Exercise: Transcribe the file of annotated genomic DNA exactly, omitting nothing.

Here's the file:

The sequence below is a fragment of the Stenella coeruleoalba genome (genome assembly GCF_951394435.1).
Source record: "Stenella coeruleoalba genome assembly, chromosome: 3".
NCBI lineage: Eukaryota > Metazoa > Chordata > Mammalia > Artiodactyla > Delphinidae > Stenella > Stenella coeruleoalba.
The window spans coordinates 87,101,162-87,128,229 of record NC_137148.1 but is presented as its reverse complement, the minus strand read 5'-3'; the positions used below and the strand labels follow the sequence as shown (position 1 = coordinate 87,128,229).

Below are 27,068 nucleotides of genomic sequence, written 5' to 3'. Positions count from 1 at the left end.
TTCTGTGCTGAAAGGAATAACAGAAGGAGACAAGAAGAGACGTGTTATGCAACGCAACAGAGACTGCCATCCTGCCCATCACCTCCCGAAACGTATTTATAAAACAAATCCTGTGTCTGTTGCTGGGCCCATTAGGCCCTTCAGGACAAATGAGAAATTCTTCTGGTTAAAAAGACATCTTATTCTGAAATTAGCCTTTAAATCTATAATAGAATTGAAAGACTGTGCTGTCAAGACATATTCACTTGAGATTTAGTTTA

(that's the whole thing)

The sequence below is a fragment of the Stenella coeruleoalba genome (genome assembly GCF_951394435.1).
Source record: "Stenella coeruleoalba genome assembly, chromosome: 3".
NCBI lineage: Eukaryota > Metazoa > Chordata > Mammalia > Artiodactyla > Delphinidae > Stenella > Stenella coeruleoalba.
The window spans coordinates 87,101,162-87,128,229 of record NC_137148.1 but is presented as its reverse complement, the minus strand read 5'-3'; the positions used below and the strand labels follow the sequence as shown (position 1 = coordinate 87,128,229).

Below are 27,068 nucleotides of genomic sequence, written 5' to 3'. Positions count from 1 at the left end.
TTCTGTGCTGAAAGGAATAACAGAAGGAGACAAGAAGAGACGTGTTATGCAACGCAACAGAGACTGCCATCCTGCCCATCACCTCCCGAAACGTATTTATAAAACAAATCCTGTGTCTGTTGCTGGGCCCATTAGGCCCTTCAGGACAAATGAGAAATTCTTCTGGTTAAAAAGACATCTTATTCTGAAATTAGCCTTTAAATCTATAATAGAATTGAAAGACTGTGCTGTCAAGACATATTCACTTGAGATTTAGTTTA